FICO - Your Credit Score
Because we live in an automated, it should come as no surprise that your creditworthiness comes down to one number.
The FICO score is compiled by credit reporting agencies. These agencies use the payment history from all of your loans: mortgages, car loans, credit cards, etcetera.
All three credit agencies (Equifax, Experian and TransUnion) use a slightly different system to arrive at a credit score. The original FICO was developed by Fair Isaac and Company.
Experian uses this model and calls its score FICO. Equifax's model, based on FICO, is called BEACON, while TransUnion, which also uses a slightly modified FICO, calls its score EMPIRICA. While each of the models considers a range of data available in your credit report, each agency uses the following to determine a credit score:
- Your Credit History - How many years have you had credit?
- Payment History - Do you have a history of late payments?
- Credit Card Balances - How many accounts? How much do you owe on your accounts?
- Credit Inquiries - How many times have lenders pulled your credit report for the purpose of lending you money?
These factors are weighted a little bit differently depending on the formula being used. The result is a single number: your FICO score. Credit scores can be as low as 300 and as high as 800. Higher scores are better. Most home buyers these days have a score above 620.
Not just for qualifying
FICO scores affect more than your ability to get a loan. They also affect your interest rate. Lenders give lower interest rates to individuals with higher scores.
Can I improve my credit score?
Unfortunately, there isn't a lot you can do to immediately improve your credit score. Since the score is entirely based on a lifetime of credit history, it's very hard to significantly improve the score with quick fixes. (Of course you must have incorrect items removed from your credit report.)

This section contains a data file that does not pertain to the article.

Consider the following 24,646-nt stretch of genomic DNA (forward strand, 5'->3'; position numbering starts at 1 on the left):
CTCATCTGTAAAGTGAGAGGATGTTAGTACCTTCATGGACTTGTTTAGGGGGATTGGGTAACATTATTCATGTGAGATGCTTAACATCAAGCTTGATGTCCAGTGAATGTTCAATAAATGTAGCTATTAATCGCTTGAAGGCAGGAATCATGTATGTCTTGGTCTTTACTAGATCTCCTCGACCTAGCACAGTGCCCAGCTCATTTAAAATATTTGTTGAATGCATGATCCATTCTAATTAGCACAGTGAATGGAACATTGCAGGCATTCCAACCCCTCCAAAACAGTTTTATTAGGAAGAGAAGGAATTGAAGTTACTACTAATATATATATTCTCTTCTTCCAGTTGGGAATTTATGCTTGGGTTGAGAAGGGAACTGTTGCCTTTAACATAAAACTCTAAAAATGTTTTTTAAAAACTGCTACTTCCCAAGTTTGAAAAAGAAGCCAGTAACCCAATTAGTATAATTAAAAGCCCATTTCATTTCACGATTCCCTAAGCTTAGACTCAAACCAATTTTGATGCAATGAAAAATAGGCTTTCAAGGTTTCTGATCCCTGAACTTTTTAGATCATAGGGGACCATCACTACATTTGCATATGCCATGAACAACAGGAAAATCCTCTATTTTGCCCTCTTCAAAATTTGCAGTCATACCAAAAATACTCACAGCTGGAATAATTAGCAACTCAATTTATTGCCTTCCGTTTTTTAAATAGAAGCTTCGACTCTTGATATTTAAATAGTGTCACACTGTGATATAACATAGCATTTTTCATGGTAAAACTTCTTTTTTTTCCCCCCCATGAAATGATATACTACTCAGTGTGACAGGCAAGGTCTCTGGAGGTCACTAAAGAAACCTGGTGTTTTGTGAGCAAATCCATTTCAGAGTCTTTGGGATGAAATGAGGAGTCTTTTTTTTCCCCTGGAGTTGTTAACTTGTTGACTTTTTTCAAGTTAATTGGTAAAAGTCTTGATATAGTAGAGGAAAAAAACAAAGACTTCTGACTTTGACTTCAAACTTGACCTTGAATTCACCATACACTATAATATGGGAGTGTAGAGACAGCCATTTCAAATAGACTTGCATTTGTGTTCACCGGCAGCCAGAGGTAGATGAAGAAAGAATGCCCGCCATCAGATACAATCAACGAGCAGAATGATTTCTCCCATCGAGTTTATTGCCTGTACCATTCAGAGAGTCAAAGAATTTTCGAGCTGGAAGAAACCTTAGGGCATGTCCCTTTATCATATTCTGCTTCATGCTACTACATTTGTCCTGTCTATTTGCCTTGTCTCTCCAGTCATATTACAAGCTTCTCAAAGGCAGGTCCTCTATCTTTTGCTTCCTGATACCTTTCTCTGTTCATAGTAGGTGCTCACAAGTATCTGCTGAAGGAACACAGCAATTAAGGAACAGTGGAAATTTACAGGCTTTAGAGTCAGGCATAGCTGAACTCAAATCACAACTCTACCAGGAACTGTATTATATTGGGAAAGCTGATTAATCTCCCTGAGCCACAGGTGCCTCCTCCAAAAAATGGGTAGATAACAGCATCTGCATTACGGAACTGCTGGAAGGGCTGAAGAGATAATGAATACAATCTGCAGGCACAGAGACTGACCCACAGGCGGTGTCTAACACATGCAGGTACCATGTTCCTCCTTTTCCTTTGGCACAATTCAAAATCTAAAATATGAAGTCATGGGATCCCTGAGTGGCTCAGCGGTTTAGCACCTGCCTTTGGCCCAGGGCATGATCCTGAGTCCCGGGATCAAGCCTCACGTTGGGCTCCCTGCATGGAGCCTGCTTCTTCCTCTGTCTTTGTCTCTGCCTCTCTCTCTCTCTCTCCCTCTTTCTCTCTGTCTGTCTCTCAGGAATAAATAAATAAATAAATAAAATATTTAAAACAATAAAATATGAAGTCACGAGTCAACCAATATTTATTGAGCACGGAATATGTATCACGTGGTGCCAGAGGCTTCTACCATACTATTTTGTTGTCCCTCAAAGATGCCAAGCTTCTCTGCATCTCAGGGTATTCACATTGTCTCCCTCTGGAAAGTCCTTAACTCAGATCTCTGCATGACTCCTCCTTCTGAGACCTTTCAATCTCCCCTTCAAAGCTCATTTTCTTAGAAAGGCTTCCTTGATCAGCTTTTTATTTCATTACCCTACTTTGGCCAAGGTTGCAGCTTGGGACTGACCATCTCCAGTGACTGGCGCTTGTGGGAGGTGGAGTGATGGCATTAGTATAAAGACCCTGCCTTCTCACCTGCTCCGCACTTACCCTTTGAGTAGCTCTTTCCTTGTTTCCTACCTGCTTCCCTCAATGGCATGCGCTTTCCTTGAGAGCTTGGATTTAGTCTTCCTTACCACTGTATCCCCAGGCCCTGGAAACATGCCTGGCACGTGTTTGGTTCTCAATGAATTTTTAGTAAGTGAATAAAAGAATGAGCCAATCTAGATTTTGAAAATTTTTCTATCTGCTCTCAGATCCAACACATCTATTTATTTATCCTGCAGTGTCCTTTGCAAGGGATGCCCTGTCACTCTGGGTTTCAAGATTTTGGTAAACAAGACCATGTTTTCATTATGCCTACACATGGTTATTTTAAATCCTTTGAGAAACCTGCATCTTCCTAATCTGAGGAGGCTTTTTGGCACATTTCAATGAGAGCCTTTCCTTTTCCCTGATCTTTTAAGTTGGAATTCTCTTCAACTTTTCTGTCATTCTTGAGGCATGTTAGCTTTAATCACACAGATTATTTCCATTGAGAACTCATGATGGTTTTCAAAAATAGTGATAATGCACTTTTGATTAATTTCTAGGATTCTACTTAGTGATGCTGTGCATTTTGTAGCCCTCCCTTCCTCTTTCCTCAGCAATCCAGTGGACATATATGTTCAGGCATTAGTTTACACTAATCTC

Getting your credit score
Before you can improve your score, you have to know your score and ensure that the reports from each agency are correct. Fair Isaac, the corporation that offered the original FICO credit score, sells FICO scores on myFICO.com. It's inexpensive, fast, and easy to get your credit score along with reports from all three credit reporting agencies. They also provide helpful information and tools that help you understand how to improve your FICO score.
You can get a free credit report once a year from the three major agencies at AnnualCreditReport.com. You won't get a free credit score from AnnualCreditReport.com, but getting it is quick and very inexpensive.
Armed with this information, you will be a more informed consumer and you'll be better positioned to get the right mortgage for you.
Curious about credit scores? Call us: 720-598-8300.